If you want to own a portfolio of individual stocks, you must first set some ground rules, otherwise you run the risk of jumping at every buy list or stock pick that comes your way, in which case you might as well buy an index fund because there are literally thousands of “buys” and “strong buys” out there.
Why Do You Want to Own Individual Stocks?
People own equities for one reason only: to make money. Picking individual stocks is riskier than owning an index fund so your aim must be to outperform the index.
Some people like the excitement of trading or the greater control over what to buy or sell and when, but those are not enough to justify the risk and effort.
The market is too big for anyone to be equally good at everything. If you decide to diversify your stock portfolio by owning a growth stock, a value stock, a utility, a small cap and so on, your portfolio will be mediocre because you will not have the expertise to pick any of those positions intelligently. Instead, select an area you feel comfortable with and specialize in it. There will be enough diversification within. For example, you could trade large caps or small caps, growth or value, breakouts or biotechs.
Stay Within Your Comfort Zone
You may be attracted by fast profits in small caps but not have what it takes to trade them profitably either because you can’t watch them throughout the day or because are uncomfortable with wild fluctuations. There is nothing more frustrating than losing money in a rising stock by buying and selling at the wrong times. On the other hand, you may be comfortable buying and holding slower moving larger caps because you can leave them alone while tending to other things.
Define Your Selection Criteria
Once you’ve decided what to specialize in, develop selection criteria that best apply to that group. For example, you can’t use the same criteria to select biotechs and large caps. There are literally hundreds of selection criteria but no stock can possibly meet them all. In fact, the more criteria you use, the more likely you are to eliminate a big winner because no stock is perfect. The goal is to have as few vital criteria as possible to create a short cut to the best buy candidates.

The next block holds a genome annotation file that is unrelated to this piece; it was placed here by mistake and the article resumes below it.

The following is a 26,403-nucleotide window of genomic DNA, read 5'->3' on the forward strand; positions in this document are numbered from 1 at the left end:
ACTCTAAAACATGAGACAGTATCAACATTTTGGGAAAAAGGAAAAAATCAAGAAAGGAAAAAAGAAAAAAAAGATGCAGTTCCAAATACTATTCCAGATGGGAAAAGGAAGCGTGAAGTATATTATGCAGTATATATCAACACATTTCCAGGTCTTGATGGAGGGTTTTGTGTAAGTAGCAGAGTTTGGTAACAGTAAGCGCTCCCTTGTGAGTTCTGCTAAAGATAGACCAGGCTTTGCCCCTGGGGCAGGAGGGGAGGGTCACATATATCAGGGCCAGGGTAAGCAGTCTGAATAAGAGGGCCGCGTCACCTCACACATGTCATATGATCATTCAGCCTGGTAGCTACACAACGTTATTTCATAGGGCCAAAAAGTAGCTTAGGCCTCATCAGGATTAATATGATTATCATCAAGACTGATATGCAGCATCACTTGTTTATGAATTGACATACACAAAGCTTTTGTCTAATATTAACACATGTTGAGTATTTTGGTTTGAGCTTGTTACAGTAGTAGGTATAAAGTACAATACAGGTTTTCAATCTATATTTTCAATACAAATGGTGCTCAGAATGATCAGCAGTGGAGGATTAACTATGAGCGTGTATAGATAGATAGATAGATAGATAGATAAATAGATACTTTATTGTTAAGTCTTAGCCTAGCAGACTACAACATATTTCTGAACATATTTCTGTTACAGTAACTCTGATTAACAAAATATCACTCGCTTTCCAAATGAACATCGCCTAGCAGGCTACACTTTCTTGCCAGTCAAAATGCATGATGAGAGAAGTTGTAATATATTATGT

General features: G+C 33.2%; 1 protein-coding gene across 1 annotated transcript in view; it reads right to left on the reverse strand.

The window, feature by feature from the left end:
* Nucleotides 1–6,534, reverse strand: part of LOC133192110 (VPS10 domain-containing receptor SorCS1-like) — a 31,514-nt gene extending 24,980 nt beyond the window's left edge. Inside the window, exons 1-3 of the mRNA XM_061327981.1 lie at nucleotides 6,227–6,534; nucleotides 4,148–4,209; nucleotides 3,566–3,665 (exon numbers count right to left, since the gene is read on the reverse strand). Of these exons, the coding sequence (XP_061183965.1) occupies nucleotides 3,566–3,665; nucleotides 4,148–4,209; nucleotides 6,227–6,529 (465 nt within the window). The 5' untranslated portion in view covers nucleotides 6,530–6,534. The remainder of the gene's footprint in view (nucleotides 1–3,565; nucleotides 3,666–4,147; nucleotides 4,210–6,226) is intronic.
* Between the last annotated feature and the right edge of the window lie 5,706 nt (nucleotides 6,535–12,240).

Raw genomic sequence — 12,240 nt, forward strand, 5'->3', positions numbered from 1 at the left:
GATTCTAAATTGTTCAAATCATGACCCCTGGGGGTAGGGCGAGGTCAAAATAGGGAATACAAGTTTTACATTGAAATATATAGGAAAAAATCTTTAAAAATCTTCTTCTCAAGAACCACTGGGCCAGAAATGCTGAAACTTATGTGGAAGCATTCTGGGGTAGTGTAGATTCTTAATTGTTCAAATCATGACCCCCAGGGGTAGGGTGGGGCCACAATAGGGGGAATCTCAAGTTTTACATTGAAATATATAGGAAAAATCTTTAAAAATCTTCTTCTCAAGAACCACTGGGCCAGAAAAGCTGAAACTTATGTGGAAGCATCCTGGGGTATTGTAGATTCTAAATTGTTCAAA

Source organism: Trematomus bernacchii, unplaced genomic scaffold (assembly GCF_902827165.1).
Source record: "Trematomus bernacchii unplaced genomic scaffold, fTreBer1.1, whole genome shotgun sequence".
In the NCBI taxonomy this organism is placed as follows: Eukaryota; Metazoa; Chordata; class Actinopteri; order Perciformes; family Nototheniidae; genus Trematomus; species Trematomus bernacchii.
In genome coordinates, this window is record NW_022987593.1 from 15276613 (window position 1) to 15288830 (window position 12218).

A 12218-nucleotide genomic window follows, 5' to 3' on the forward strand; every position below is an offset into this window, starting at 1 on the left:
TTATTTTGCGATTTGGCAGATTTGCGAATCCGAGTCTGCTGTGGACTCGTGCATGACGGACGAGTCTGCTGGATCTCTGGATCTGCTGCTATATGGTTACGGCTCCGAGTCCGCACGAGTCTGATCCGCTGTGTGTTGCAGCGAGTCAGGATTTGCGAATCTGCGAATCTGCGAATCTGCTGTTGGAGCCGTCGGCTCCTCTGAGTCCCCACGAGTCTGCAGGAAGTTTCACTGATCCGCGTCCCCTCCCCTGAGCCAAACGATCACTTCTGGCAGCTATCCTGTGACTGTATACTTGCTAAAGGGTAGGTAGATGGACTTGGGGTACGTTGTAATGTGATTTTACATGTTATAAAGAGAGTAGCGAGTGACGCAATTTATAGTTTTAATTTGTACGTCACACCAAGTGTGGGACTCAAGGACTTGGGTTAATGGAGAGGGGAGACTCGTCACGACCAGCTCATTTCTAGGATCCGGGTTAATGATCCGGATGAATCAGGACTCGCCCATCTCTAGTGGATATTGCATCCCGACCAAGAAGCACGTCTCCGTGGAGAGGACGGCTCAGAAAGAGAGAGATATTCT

How Many Stocks Should You Own?
There are no hard-wired rules. Obviously, one stock is too risky, 40 is too many. Some suggest using a set number, say 5 or 10, and if a 6th or an 11th candidate comes along, selling the worst performing stock to free up funds for the new candidate. I don’t like this approach. People usually rush to buy their first 5 or 10 stocks as soon as they can, regardless of what the market is doing, but returns are never linear: in a good market, there may be 20 or even 100 good stocks worth owning, in a not-so-good one, there may be just one or two. By sticking to a set number, you will be limiting your choices in a good market and stuffing your portfolio with mediocre stocks in a not-so-good one.
What if all 10 picks look good and you pass up on an 11th that goes on to become a tenbagger? Or you ditch one of your ten to make space for a newcomer that turns out to be a dog while the one you sold takes off?
Let the market decide how many stocks you own by limiting the dollar amount you put into any one. This way, you will be fully invested (and possibly even on margin) in a good market and largely in cash in a not-so-good one, provided you don’t compromise on your selection criteria.
Have Sound Sell Rules
Buying a stock is only half the job. It is equally important to know when to sell. There are 3 reasons to sell: cut a loss, free up cash and lock in a profit. You must have rules for each one. It can be as simple as placing stops at the right levels.
I am not a big fan of taking profits at some magic number, say 20 or 30%, because how would you get a double if you cut your profits short? Some stocks may only go up 10 or 20% while others may double or triple; you need all the gains you can get to offset the inevitable losses.